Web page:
Tick Control Around Your Home

Ticks suck. We can keep them at bay.

How we get rid of ticks around your home

We can help with tick control around your home. Our tick treatments will help control the tick population in your yard and our expert education will teach you how keep your pets and children away from them even when you are out and about on a hike. It’s important information because of the few kinds of ticks common in the Mid-Atlantic states, one of them just happens to be the one that transmits Lyme disease. In addition, there are others in our area that transmit Rocky Mountain spotted forever. No wonder tick pest control is so important. No matter the kind of tick you have around your home, you need it taken care of. That’s where we come in.

Western Tick Reduction Plan

Step One


We will identify and focus on the areas around your home where the highest density of ticks may be.

Step Two


We will treat twice a year, making sure to use the appropriate products to take care of the current life stage.

100% pest control satisfaction guarantee

Step Three


Add on the tick box control system to take care of the ticks that are attached to rodents around your home.

Two Kids Have fun with Their Handsome Golden Retriever Dog on the Backyard Lawn. They Pet, Play, Scratch it. Happy Pedigree Dog Holds Toy ball in Jaws. Idyllic Suburb House in the Summer
This genius new system allows the furry critters that naturally live around your home and lawn to help control ticks for you! It uses bait that’s attractive to rodents like mice and chipmunks – both known carriers of ticks. The rodents move through the box to get to the bait and pass under a small applicator wick that applies a low-dose insecticide. Without harming the rodent or any other animal that might touch or even eat them, the insecticide will kill the ticks that the rodents are carrying and even protect the rodents for up to 40 days against any new ticks. Add on this Tick Box Control System around your home and get even better protection from ticks for your family and pets.

What does a tick look like

That depends what kind of tick you have. Oval and flattened in shape, American dog ticks are brown with whitish to gray markings. When unengorged (i.e. not filled with blood), the female blacklegged tick is roughly 1/8”, while male ticks are slightly smaller at about 1/16”. Both male and female deer ticks have flat, oval bodies, and are not hard-shelled. Lone star ticks have reddish brown oval bodies that become slate grey when engorged. Females have a single whitish to silvery spot on their backs. Male lone star ticks have several inverted horseshoe-shaped whitish spots along their backs.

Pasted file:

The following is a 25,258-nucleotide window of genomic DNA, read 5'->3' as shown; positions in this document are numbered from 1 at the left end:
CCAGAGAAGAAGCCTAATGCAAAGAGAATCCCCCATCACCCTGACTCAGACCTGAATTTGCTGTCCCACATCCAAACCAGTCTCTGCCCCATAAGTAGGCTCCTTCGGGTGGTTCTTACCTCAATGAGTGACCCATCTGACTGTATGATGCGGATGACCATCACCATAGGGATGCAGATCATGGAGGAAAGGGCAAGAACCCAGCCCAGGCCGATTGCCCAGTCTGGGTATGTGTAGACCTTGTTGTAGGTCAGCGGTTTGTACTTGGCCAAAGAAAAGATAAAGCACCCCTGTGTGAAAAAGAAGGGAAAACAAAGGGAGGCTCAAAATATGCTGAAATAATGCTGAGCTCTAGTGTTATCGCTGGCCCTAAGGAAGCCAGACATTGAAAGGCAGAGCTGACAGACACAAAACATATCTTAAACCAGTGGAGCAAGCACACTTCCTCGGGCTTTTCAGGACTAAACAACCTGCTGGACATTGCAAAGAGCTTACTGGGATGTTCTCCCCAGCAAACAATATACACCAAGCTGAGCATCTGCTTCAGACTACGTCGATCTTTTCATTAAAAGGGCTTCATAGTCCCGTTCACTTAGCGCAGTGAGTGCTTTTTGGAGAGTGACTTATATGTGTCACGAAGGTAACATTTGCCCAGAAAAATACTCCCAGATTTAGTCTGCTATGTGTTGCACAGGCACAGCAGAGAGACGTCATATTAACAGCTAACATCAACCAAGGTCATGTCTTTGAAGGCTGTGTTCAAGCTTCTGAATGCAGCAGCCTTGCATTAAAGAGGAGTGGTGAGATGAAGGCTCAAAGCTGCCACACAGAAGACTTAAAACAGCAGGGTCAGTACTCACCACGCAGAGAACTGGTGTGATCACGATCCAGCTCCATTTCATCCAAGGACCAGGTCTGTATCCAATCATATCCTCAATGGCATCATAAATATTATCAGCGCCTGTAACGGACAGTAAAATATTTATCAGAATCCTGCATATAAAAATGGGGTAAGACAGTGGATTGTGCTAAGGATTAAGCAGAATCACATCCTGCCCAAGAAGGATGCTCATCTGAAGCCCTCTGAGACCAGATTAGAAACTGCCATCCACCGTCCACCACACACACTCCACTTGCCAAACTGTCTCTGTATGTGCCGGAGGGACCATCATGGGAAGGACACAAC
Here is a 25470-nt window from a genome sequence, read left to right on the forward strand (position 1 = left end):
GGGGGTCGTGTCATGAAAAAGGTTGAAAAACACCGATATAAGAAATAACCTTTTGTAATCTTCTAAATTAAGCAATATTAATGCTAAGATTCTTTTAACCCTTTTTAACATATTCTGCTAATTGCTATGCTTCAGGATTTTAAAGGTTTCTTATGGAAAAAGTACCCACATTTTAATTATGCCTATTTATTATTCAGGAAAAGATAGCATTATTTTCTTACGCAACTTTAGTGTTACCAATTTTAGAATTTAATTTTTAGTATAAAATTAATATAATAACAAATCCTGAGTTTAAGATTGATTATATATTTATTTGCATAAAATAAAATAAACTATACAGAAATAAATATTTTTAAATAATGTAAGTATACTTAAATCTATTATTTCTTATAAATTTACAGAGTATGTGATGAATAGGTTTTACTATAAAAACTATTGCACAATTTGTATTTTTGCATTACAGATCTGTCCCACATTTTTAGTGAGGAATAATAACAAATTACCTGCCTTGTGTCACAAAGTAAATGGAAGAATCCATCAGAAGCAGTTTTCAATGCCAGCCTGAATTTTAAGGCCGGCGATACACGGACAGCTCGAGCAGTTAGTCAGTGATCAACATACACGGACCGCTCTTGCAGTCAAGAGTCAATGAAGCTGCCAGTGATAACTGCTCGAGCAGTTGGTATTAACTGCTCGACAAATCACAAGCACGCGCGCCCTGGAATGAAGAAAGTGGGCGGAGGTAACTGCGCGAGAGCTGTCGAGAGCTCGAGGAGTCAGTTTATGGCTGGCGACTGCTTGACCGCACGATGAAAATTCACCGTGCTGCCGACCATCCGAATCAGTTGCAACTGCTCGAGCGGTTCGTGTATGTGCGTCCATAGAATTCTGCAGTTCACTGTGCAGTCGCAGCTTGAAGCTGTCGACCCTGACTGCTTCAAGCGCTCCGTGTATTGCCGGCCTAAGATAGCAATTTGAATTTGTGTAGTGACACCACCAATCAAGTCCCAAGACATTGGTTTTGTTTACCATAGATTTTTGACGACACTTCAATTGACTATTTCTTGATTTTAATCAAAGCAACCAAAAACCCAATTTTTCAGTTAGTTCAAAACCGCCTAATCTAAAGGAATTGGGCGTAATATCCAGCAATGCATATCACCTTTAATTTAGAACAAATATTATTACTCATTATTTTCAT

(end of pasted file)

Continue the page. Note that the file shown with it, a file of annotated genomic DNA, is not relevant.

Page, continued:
How to get rid of ticks

Habitat modification and the removal of hosts are key to getting rid of ticks. Keep grass cut low, and trim back vegetation along trails, paths, and yard edges. Remove debris and ground cover to discourage rodents from making your yard their home since ticks like to attach themselves to rodents.

Where do ticks live

Most ticks prefer to hide in grass and shrubs while waiting for a passing host, so be sure to keep your yard well maintained and mowed. They prefer vegetation located in transitional areas such as where forest meets field, mowed lawn meets unmowed fence line, or a foot trail through high grass or forest as these areas are where most animals travel sometime during each 24-hour period.

What is a tick

Ticks are parasitic arachnids. Adult ticks are approximately 3 to 5 mm in length depending on age, sex, species, and “fullness”. Ticks are external parasites, living by feeding on the blood of mammals, birds, and sometimes reptiles and amphibians.

How long does a tick live

Many species of ticks live for about two to three years. Most of their life is spent out in the environment rather than on a host or in a host’s nest. During their entire lifetime, they will only have up to three blood meals.

What ticks carry Lyme disease

In our area, the black-legged tick, also called the deer tick, mainly carry the bacteria that transmits Lyme disease.

Where do ticks come from

Ticks are often picked up in wooded areas or patches of overgrown vegetation. They have to stay attached to their hosts for several days to properly feed, meaning they travel wherever their host goes.

Do ticks die in the winter

Colder winters can cut down the number of ticks that survive through winter. However, studies show only around 20 percent of the population die off. Carefully controlled lab experiments, using freezers, show that ticks will die between -2 to 14 degrees Fahrenheit. A mild winter can mean less die off and more ticks in the spring when the pests emerge.

How to prevent ticks

Wearing tick repellent and long-sleeved clothes can help prevent ticks from attaching to skin. Avoid sitting on logs, stumps, or the ground in bushy areas. Periodically inspect clothing and the body for ticks to remove them before they become attached.

Are ticks dangerous

Ticks can be infected with bacteria, viruses, or parasites. Some of the most common tick-borne diseases in the United States include: Lyme disease, babesiosis, ehrlichiosis, Rocky Mountain Spotted Fever, anaplasmosis, Southern Tick-Associated Rash Illness, Tick-Borne Relapsing Fever, and tularemia. Some can be dangerous.

why western for tick control?

We’re passionate about controlling ticks around your home or business because we live and work here – it’s our neighborhood, too. With our almost 100 years of experience keeping homes and businesses in Connecticut, Delaware, New Jersey, New York, and Pennsylvania safe from pests, Western has the experience you can trust.
  • 100% Satisfaction Guarantee

  • 24-Hour Guaranteed Response

  • Board Certified Entomologists

GET A QUOTE (844) 243-1637

“We installed your Termite Defensive a number of years ago and have not seen even one termite since the system was installed.”

Tammy T.
Edison, NJ